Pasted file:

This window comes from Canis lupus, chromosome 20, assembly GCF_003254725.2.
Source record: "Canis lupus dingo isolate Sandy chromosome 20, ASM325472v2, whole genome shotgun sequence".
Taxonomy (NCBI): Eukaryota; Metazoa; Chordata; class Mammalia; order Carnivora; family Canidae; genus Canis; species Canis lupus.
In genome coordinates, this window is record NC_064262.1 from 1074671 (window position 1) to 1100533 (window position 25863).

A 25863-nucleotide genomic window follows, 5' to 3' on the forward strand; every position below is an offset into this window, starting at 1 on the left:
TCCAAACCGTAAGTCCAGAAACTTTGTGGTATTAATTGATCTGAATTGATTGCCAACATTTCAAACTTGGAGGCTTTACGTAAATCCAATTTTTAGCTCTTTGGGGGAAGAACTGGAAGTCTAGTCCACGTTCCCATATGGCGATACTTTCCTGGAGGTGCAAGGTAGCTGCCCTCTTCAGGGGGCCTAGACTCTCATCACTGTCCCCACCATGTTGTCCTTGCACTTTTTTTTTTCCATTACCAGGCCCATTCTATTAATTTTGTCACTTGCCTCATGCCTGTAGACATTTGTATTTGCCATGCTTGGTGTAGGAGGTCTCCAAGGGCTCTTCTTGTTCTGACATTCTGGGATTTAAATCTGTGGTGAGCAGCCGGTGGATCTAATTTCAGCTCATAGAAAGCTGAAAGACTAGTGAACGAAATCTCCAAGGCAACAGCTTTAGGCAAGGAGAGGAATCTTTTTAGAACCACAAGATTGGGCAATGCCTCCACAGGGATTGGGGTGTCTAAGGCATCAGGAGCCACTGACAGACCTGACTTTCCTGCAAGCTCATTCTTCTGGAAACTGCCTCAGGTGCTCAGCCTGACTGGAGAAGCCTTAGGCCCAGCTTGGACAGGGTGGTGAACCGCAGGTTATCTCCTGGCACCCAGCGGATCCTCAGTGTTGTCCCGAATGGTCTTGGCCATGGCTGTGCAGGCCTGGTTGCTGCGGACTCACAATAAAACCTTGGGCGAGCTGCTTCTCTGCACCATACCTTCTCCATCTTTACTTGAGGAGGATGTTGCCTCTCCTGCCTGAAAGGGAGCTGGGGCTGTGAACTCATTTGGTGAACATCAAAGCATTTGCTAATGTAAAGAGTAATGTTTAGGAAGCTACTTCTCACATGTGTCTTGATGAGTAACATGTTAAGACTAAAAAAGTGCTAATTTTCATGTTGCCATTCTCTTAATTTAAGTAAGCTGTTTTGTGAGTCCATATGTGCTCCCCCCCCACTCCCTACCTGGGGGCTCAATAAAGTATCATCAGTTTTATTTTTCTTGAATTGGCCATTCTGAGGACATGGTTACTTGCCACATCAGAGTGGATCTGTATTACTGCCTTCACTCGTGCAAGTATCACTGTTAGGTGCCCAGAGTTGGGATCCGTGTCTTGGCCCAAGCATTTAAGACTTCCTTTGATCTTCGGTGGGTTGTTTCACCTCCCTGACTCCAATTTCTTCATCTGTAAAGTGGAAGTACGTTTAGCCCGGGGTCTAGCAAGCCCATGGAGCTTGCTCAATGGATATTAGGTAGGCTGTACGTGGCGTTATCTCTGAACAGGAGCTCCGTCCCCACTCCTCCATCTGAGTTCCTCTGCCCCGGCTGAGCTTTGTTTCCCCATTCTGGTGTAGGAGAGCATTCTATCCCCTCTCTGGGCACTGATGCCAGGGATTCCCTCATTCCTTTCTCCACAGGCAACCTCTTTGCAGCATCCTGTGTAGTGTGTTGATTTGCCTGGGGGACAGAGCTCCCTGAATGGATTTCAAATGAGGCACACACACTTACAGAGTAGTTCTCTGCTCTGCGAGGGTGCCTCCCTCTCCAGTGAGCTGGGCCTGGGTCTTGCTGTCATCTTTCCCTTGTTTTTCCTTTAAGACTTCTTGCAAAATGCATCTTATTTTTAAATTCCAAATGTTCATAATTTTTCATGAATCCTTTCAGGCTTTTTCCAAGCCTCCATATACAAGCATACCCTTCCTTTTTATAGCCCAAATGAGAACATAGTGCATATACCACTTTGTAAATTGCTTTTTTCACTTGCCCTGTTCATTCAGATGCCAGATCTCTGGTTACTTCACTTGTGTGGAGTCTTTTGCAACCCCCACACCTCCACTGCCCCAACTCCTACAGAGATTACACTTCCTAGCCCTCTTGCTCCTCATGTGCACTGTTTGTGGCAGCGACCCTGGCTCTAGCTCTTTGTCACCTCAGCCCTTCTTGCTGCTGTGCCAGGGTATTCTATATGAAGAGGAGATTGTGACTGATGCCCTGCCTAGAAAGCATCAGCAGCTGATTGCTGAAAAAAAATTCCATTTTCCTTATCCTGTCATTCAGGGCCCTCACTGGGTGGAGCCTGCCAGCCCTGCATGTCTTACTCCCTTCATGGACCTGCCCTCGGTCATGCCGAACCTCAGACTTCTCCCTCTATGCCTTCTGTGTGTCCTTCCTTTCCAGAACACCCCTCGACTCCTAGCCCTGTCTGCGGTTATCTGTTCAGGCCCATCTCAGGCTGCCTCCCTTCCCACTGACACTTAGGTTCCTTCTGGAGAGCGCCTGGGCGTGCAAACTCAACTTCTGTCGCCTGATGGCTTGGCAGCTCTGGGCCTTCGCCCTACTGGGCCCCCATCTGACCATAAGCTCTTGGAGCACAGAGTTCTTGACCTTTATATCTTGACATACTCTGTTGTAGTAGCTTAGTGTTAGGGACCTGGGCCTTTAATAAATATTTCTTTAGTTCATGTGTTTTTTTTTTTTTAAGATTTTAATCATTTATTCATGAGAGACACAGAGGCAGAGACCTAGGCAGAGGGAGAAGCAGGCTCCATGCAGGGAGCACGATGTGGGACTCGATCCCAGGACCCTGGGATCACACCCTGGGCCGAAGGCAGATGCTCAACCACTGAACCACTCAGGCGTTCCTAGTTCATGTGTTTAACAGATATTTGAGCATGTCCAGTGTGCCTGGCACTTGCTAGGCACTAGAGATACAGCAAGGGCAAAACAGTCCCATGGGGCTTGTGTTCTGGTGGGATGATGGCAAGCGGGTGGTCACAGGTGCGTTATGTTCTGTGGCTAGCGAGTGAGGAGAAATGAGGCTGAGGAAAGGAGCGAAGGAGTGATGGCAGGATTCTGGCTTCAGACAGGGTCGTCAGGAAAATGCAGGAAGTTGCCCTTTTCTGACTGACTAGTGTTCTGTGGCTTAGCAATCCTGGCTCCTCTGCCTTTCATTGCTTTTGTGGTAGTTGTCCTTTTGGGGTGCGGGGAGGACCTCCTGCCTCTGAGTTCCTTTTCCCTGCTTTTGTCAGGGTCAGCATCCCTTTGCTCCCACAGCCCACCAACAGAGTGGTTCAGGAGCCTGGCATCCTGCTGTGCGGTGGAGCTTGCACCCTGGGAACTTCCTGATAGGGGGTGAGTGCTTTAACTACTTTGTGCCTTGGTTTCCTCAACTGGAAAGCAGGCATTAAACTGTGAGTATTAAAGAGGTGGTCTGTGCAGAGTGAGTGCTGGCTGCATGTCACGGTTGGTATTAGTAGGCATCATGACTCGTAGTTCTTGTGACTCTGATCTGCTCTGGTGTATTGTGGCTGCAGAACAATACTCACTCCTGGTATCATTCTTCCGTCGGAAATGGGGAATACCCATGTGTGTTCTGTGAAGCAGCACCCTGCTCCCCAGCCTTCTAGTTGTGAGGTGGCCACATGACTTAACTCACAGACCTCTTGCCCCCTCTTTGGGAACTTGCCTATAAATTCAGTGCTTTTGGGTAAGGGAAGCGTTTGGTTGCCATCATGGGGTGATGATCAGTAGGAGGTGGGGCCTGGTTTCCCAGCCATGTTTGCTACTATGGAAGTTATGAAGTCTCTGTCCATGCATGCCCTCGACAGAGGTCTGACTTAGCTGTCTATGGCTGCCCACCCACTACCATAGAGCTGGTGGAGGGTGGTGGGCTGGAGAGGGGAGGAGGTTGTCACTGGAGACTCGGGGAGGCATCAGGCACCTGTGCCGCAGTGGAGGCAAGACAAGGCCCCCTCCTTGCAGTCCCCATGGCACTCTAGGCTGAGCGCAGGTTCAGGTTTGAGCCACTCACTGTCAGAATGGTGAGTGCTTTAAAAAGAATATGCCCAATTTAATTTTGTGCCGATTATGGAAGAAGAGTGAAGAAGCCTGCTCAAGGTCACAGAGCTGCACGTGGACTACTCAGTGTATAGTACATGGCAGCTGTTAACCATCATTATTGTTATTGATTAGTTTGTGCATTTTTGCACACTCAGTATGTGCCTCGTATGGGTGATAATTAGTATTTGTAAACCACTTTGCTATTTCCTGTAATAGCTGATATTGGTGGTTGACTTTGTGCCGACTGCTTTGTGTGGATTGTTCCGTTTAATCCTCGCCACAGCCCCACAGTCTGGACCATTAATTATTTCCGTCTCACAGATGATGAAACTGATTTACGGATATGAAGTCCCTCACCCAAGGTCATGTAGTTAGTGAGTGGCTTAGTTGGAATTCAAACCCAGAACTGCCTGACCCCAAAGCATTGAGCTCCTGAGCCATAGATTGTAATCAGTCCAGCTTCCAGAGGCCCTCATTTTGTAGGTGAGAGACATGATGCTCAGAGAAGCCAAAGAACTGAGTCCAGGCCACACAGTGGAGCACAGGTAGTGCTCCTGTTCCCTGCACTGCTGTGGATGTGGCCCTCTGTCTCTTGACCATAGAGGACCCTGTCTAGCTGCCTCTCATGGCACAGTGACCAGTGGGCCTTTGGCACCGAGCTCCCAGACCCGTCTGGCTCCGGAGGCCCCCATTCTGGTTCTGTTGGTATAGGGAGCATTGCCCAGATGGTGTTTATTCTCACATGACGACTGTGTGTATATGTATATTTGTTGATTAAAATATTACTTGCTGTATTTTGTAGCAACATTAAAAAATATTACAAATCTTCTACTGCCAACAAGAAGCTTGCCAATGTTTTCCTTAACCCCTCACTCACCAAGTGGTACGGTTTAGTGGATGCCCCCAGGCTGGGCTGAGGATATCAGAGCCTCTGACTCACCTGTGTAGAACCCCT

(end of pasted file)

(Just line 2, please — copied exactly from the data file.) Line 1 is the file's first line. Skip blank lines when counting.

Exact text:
Source record: "Canis lupus dingo isolate Sandy chromosome 20, ASM325472v2, whole genome shotgun sequence".